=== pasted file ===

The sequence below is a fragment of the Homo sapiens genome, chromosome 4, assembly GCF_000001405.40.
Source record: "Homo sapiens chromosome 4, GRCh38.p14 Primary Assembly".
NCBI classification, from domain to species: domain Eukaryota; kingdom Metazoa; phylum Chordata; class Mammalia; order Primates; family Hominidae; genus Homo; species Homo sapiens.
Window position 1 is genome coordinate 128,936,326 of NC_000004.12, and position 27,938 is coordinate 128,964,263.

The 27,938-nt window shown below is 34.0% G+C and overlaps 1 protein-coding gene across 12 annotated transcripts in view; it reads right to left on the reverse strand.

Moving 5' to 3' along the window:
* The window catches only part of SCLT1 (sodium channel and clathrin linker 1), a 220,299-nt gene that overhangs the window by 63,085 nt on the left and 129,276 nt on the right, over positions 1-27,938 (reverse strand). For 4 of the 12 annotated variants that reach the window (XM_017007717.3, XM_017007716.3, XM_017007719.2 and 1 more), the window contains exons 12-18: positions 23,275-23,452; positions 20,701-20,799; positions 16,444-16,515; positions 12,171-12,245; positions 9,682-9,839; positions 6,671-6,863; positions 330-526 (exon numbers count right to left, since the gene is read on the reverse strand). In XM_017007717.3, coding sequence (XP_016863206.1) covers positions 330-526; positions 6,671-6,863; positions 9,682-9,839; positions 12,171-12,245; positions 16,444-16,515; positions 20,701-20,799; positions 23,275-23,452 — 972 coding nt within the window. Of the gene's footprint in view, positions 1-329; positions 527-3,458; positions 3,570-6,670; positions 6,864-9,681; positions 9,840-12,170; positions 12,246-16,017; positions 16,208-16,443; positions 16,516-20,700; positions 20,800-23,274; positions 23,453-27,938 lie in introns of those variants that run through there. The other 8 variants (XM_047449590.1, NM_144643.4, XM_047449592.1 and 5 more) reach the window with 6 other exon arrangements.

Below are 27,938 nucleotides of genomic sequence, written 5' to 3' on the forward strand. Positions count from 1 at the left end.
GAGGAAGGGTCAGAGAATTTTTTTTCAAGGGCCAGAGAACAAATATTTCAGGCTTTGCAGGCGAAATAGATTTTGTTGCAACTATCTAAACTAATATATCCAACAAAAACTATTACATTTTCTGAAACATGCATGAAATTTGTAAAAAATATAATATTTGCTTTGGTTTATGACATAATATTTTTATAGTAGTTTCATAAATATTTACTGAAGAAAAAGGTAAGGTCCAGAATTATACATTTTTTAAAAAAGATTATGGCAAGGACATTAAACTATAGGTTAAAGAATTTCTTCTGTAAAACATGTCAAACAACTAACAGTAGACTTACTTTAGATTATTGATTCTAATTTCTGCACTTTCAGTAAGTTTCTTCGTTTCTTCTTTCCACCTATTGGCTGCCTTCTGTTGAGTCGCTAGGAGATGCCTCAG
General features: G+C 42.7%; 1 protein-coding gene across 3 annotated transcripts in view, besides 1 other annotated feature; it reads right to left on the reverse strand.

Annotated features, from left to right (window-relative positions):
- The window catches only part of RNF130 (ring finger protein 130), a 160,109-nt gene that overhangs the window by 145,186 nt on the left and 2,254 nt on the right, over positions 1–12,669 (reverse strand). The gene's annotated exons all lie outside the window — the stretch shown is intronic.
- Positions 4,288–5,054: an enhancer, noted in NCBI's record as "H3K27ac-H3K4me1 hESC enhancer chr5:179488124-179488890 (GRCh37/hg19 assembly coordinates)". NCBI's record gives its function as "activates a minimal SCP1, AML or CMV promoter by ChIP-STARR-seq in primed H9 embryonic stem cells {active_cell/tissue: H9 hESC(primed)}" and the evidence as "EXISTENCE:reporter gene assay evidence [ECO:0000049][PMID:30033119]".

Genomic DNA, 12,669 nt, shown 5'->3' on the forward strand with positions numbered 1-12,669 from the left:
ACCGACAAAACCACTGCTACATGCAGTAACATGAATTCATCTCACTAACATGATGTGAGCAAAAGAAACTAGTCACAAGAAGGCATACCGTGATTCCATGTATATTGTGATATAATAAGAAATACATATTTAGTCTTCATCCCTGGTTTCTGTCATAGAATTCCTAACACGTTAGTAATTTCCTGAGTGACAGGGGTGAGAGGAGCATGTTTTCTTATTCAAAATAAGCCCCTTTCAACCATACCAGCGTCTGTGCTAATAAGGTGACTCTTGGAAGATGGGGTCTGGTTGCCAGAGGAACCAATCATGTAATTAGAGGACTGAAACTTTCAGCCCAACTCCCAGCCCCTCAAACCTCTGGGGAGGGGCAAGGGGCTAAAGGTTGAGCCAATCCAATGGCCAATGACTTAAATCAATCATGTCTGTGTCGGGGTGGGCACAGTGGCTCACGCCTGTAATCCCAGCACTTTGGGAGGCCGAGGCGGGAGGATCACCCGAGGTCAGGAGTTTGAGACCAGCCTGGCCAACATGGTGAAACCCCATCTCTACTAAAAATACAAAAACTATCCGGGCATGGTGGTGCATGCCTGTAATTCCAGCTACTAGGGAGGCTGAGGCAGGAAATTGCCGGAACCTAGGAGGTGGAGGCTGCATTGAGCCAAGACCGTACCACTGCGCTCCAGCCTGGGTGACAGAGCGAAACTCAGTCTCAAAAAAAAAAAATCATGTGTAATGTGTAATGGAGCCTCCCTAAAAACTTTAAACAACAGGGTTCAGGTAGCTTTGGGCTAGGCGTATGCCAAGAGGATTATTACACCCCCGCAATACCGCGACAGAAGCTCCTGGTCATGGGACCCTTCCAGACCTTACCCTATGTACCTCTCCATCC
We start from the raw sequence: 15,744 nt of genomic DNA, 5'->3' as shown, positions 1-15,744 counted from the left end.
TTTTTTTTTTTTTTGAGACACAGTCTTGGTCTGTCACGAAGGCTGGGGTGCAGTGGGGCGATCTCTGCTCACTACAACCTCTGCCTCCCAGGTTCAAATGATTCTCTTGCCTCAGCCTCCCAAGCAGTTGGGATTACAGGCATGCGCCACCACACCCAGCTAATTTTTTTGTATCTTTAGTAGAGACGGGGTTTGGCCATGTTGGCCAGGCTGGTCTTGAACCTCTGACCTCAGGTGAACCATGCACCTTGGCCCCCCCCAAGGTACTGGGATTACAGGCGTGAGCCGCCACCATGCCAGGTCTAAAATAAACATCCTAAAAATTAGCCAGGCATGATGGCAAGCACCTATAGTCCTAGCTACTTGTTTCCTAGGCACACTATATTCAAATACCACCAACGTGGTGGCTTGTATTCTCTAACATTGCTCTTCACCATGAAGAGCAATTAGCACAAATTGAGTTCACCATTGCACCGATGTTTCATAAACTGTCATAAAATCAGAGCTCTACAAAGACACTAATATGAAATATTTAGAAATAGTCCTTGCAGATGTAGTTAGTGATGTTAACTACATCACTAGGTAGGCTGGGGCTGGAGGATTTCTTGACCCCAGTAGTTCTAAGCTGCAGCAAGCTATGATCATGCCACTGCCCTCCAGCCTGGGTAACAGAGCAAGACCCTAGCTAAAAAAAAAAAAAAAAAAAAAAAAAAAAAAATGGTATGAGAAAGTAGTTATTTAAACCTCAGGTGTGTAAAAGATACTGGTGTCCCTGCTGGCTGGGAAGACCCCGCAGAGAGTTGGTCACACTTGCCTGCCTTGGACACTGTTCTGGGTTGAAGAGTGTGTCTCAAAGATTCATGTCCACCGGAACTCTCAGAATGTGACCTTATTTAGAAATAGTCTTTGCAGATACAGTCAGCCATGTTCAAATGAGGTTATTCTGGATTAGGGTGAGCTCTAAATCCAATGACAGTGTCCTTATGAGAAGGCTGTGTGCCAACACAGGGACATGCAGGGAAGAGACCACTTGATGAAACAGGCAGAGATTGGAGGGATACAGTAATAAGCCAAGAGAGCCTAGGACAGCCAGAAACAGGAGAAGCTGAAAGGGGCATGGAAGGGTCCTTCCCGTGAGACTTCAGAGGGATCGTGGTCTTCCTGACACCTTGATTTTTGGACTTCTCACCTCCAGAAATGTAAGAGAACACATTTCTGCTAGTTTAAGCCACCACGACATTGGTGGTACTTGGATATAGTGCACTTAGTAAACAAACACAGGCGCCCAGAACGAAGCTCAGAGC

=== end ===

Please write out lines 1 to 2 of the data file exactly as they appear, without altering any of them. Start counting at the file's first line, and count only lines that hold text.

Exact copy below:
The sequence below is a fragment of the Homo sapiens genome, chromosome 4, assembly GCF_000001405.40.
Source record: "Homo sapiens chromosome 4, GRCh38.p14 Primary Assembly".